Welcome to June’s edition of Impression Picks! This digital marketing roundup serves as some food for thought for you from Impression’s experts and the wider marketing community. Each month, we will highlight an interesting article, insight and campaign of the month.
This month features thoughts from our strategy team, including; Senior Digital Strategists, Rebecca Edwards & Laura Arens, and Digital Insights Executive, Zoe Le. As always, we hope you enjoy the content and insights we provide as a part of our monthly roundups.
Limited-term opt-out has become a standard feature in email workflows for many businesses looking to create a more empathic and thoughtful experience for their customers. But can it do your business more harm than good?
Back in 2019, Bloom and Wild sent a simple email with the subject line “Want to opt out of Mother’s Day emails? No problem”. Arguably the first of its kind, the company received high praise for their customer-centric approach and since then, other brands have followed suit, offering customers the chance to opt out of other holidays such as Father’s Day, Valentine’s Day and even Back to School.
Statistically, customers love it when brands opt for this approach. In a recent survey, 68% of respondents said brands should “prioritise consumer well-being over sales,” especially during the winter holidays. Generation Z consumers and men are also more likely to take brands up on their opt-out offers.
But, if giving customers more power presents the idea of unsubscribing, could there be more effective ways to recognise and support their emotional needs?
In this article, Kath Pay, award-winning author and CEO at Holistic Email Marketing, argues that brands should consider several key factors before jumping two feet first into adding opt-out emails to their workflow.
Besides covering the potential downfalls, this article also includes some examples of good opt-out emails that could inspire your decision.
If your brand is considering using this tactic or actively uses email marketing as a key channel to communicate with your customers, this article is well worth a read.
Article reviewed by: Rebecca Edwards
The Fintech market in the UK is expected to continue its rapid growth, driven by changes in consumer behaviour and further technological advancements. The two areas within Fintech that are predicted to see the strongest growth are digital payments and digital investments.
Since the pandemic period, the way consumers manage their finances has significantly changed, with many increasingly having a preference for the convenience and speed of online payment and digital finance solutions. So much so that online payments are predicted to reach 65M users by 2027.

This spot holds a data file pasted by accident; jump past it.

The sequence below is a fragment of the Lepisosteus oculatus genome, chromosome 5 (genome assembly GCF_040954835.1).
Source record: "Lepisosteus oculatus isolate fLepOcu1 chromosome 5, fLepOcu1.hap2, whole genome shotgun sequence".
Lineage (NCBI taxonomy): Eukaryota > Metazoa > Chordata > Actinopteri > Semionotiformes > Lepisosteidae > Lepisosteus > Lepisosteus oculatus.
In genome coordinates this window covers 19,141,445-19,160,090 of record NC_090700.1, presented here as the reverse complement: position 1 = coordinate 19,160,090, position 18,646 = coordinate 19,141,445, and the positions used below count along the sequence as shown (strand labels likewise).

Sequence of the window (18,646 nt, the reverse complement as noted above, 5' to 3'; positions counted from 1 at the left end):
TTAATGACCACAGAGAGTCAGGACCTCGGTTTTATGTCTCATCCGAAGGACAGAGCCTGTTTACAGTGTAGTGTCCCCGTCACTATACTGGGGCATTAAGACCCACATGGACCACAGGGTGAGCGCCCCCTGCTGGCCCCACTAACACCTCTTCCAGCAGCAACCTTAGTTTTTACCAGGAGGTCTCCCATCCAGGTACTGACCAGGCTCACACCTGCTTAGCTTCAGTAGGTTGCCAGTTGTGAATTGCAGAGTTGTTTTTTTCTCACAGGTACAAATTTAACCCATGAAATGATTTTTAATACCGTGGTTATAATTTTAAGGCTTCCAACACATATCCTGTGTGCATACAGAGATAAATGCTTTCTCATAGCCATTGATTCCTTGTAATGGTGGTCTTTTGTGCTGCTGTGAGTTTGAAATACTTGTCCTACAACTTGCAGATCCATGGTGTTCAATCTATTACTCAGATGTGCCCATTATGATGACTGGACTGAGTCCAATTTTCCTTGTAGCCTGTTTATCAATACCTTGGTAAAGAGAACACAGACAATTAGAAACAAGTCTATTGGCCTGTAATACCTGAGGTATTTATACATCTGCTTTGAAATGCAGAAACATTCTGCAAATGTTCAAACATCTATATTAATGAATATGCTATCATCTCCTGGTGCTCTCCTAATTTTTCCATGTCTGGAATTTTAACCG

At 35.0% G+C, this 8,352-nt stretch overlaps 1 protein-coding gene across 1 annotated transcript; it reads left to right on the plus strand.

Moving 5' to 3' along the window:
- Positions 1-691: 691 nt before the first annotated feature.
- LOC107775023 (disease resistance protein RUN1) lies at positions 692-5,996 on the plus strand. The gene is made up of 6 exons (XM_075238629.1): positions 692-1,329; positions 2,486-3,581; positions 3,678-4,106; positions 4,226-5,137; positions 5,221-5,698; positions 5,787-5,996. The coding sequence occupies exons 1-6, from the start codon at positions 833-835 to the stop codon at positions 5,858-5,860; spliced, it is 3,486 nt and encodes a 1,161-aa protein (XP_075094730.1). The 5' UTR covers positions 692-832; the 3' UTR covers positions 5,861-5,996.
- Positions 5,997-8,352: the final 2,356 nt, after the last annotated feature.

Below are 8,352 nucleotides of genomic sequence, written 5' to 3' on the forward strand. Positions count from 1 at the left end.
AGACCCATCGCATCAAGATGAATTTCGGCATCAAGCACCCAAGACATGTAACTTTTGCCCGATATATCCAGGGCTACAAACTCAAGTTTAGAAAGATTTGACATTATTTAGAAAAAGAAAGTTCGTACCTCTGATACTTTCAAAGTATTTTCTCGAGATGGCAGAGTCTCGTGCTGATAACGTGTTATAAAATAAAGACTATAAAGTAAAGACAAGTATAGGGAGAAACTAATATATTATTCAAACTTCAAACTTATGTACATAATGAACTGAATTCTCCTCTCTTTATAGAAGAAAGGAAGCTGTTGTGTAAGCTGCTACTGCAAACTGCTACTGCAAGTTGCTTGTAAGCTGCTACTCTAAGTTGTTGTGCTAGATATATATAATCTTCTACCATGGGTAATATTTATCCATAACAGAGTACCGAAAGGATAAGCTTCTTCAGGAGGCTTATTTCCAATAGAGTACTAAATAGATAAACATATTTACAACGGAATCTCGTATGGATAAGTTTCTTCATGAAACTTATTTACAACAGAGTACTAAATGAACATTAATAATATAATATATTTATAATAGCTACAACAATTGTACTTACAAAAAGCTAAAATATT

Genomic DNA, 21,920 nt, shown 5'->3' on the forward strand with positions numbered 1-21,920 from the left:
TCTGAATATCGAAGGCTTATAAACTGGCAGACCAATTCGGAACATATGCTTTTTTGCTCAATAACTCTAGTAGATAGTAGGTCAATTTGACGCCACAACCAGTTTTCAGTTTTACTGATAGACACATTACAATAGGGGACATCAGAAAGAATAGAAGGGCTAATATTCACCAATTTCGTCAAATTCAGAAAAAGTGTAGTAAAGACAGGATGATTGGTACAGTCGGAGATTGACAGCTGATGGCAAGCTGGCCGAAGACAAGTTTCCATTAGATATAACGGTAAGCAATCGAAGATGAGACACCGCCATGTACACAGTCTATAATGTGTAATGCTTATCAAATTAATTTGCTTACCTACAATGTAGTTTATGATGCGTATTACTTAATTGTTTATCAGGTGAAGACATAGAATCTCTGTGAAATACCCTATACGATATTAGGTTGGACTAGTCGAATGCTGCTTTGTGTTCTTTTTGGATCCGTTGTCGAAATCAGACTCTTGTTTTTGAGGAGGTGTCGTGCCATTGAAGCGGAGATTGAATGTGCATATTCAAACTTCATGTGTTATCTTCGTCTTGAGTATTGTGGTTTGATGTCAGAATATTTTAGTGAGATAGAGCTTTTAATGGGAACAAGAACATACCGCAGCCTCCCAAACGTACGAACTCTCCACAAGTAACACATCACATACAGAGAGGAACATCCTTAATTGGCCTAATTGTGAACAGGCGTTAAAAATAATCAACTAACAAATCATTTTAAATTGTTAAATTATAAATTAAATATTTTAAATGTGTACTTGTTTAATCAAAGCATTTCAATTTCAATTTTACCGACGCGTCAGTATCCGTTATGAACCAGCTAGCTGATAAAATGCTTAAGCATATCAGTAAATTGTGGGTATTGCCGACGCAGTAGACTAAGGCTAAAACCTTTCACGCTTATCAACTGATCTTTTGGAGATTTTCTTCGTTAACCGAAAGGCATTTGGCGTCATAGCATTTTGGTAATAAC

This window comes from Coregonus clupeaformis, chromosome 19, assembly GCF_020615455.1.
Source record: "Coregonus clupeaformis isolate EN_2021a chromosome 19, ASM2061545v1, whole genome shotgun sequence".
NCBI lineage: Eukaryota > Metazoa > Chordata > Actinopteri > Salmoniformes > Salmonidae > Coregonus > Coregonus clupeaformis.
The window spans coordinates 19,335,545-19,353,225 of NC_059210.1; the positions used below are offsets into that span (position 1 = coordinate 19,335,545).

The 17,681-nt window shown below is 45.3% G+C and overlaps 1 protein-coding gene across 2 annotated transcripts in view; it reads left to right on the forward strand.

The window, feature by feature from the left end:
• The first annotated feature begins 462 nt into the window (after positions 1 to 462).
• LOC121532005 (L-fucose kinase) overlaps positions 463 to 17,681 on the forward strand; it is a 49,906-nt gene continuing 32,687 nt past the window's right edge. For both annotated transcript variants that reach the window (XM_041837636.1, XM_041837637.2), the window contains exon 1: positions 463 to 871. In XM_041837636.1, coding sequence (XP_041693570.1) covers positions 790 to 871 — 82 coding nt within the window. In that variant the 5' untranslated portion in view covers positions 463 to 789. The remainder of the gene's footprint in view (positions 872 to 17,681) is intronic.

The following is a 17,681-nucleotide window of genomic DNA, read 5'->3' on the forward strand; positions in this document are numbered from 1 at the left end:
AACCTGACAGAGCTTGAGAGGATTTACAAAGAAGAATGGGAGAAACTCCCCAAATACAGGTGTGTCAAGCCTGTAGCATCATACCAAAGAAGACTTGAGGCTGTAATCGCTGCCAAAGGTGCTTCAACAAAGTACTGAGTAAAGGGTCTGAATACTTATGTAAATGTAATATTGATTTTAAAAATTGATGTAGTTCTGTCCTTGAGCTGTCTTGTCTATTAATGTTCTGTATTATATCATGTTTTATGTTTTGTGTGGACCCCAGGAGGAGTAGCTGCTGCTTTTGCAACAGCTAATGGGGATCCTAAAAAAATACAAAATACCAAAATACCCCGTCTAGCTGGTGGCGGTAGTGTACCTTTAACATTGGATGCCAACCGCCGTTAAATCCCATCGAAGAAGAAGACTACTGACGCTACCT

With businesses looking to capitalise on this demand and optimising existing customer payment experiences, it’s clear that digital payments will remain a dominant trend in the foreseeable future.
Digital investment platforms are also expected to grow in popularity and are estimated to reach 6B USD revenue by 2027, as more individuals seek to manage their finances online. After the pandemic and economic instability, consumers have feelings of financial uncertainty and are more concerned about savings, investments and financial management. Thus, the demand for convenient investment and payment solutions has been increasing. In addition to this, the ongoing development of advanced technologies such as AI, digital payment and investment solutions are becoming faster, more convenient and easily accessible than ever, which only helps to boost demand.
The trend indicates that market demand is increasing, offering huge growth opportunities for Fintech companies in the UK. However, as demand increases, so will industry competition, with new businesses entering the market. Marketers can capitalise on this growth opportunity by creating a full-funnel strategy that focuses on increasing short-term sales while building long-term brand awareness to protect future growth.
Insight by: Zoe Le
In a collaborative artistic effort alongside Global Street Art, Grand Visual, Talon, Goodstuff and Brave Spark, Which? has created the city’s largest QR code as part of their latest out-of-home activation.
Measuring at 119 metres the huge, hand-painted mural on the streets of Hackney has been strategically painted in one of London’s trendiest boroughs, just a stone’s throw away from Broadway Market. In a tactical move from the UK’s largest consumer body, they have used it as an opportunity to showcase local artistic work on one of the largest platforms, while also promoting their own services and driving users to their website
The impressive QR code is able to bring the traditional forms of creative and media and merge it effectively with digital technology, whilst at the same time requiring engagement and action from its audience.
QR codes are becoming an increasingly popular technique to tie the offline journey together with the online world and easily measure the different touchpoints. What’s more, Which? has revealed that it plans to paint a new mural in the same space in the near future, so if you’re in London, watch this space…
Campaign reviewed by: Isabella Smith